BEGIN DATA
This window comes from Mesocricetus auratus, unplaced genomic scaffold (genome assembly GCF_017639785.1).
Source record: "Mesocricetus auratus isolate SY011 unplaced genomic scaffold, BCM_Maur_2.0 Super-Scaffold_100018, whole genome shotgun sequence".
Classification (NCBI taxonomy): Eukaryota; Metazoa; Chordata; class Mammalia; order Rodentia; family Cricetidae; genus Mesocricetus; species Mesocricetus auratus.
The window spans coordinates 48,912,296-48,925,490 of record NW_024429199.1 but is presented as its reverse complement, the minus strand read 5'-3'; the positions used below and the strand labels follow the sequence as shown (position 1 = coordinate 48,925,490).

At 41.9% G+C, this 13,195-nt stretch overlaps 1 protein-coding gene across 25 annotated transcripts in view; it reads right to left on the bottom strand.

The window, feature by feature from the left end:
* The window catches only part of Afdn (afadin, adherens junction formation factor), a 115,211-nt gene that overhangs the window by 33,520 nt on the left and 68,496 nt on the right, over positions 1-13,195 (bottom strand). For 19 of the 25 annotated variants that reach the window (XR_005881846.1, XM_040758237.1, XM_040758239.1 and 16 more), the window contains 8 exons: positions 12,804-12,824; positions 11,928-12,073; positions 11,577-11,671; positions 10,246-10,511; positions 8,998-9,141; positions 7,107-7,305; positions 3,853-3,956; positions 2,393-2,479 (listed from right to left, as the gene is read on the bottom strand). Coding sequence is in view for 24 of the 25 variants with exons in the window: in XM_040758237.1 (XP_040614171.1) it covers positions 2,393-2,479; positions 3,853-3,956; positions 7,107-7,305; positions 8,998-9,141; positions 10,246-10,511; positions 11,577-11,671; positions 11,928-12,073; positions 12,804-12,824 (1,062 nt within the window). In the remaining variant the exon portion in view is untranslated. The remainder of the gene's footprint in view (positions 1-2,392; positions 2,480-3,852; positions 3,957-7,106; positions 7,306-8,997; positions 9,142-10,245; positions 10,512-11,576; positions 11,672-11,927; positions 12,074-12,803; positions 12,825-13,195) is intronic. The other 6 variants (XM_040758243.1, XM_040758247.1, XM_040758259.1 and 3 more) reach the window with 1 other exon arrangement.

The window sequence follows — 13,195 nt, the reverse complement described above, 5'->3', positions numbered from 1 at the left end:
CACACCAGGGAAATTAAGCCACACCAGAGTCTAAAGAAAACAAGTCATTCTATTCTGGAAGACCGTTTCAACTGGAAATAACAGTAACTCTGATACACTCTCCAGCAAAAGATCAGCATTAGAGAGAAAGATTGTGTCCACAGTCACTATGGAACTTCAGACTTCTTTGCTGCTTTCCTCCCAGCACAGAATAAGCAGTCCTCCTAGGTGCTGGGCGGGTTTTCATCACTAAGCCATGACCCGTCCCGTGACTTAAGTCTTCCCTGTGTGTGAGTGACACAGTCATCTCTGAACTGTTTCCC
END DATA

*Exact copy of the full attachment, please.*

This window comes from Mesocricetus auratus, unplaced genomic scaffold (genome assembly GCF_017639785.1).
Source record: "Mesocricetus auratus isolate SY011 unplaced genomic scaffold, BCM_Maur_2.0 Super-Scaffold_100018, whole genome shotgun sequence".
Classification (NCBI taxonomy): Eukaryota; Metazoa; Chordata; class Mammalia; order Rodentia; family Cricetidae; genus Mesocricetus; species Mesocricetus auratus.
The window spans coordinates 48,912,296-48,925,490 of record NW_024429199.1 but is presented as its reverse complement, the minus strand read 5'-3'; the positions used below and the strand labels follow the sequence as shown (position 1 = coordinate 48,925,490).

At 41.9% G+C, this 13,195-nt stretch overlaps 1 protein-coding gene across 25 annotated transcripts in view; it reads right to left on the bottom strand.

The window, feature by feature from the left end:
* The window catches only part of Afdn (afadin, adherens junction formation factor), a 115,211-nt gene that overhangs the window by 33,520 nt on the left and 68,496 nt on the right, over positions 1-13,195 (bottom strand). For 19 of the 25 annotated variants that reach the window (XR_005881846.1, XM_040758237.1, XM_040758239.1 and 16 more), the window contains 8 exons: positions 12,804-12,824; positions 11,928-12,073; positions 11,577-11,671; positions 10,246-10,511; positions 8,998-9,141; positions 7,107-7,305; positions 3,853-3,956; positions 2,393-2,479 (listed from right to left, as the gene is read on the bottom strand). Coding sequence is in view for 24 of the 25 variants with exons in the window: in XM_040758237.1 (XP_040614171.1) it covers positions 2,393-2,479; positions 3,853-3,956; positions 7,107-7,305; positions 8,998-9,141; positions 10,246-10,511; positions 11,577-11,671; positions 11,928-12,073; positions 12,804-12,824 (1,062 nt within the window). In the remaining variant the exon portion in view is untranslated. The remainder of the gene's footprint in view (positions 1-2,392; positions 2,480-3,852; positions 3,957-7,106; positions 7,306-8,997; positions 9,142-10,245; positions 10,512-11,576; positions 11,672-11,927; positions 12,074-12,803; positions 12,825-13,195) is intronic. The other 6 variants (XM_040758243.1, XM_040758247.1, XM_040758259.1 and 3 more) reach the window with 1 other exon arrangement.

The window sequence follows — 13,195 nt, the reverse complement described above, 5'->3', positions numbered from 1 at the left end:
CACACCAGGGAAATTAAGCCACACCAGAGTCTAAAGAAAACAAGTCATTCTATTCTGGAAGACCGTTTCAACTGGAAATAACAGTAACTCTGATACACTCTCCAGCAAAAGATCAGCATTAGAGAGAAAGATTGTGTCCACAGTCACTATGGAACTTCAGACTTCTTTGCTGCTTTCCTCCCAGCACAGAATAAGCAGTCCTCCTAGGTGCTGGGCGGGTTTTCATCACTAAGCCATGACCCGTCCCGTGACTTAAGTCTTCCCTGTGTGTGAGTGACACAGTCATCTCTGAACTGTTTCCC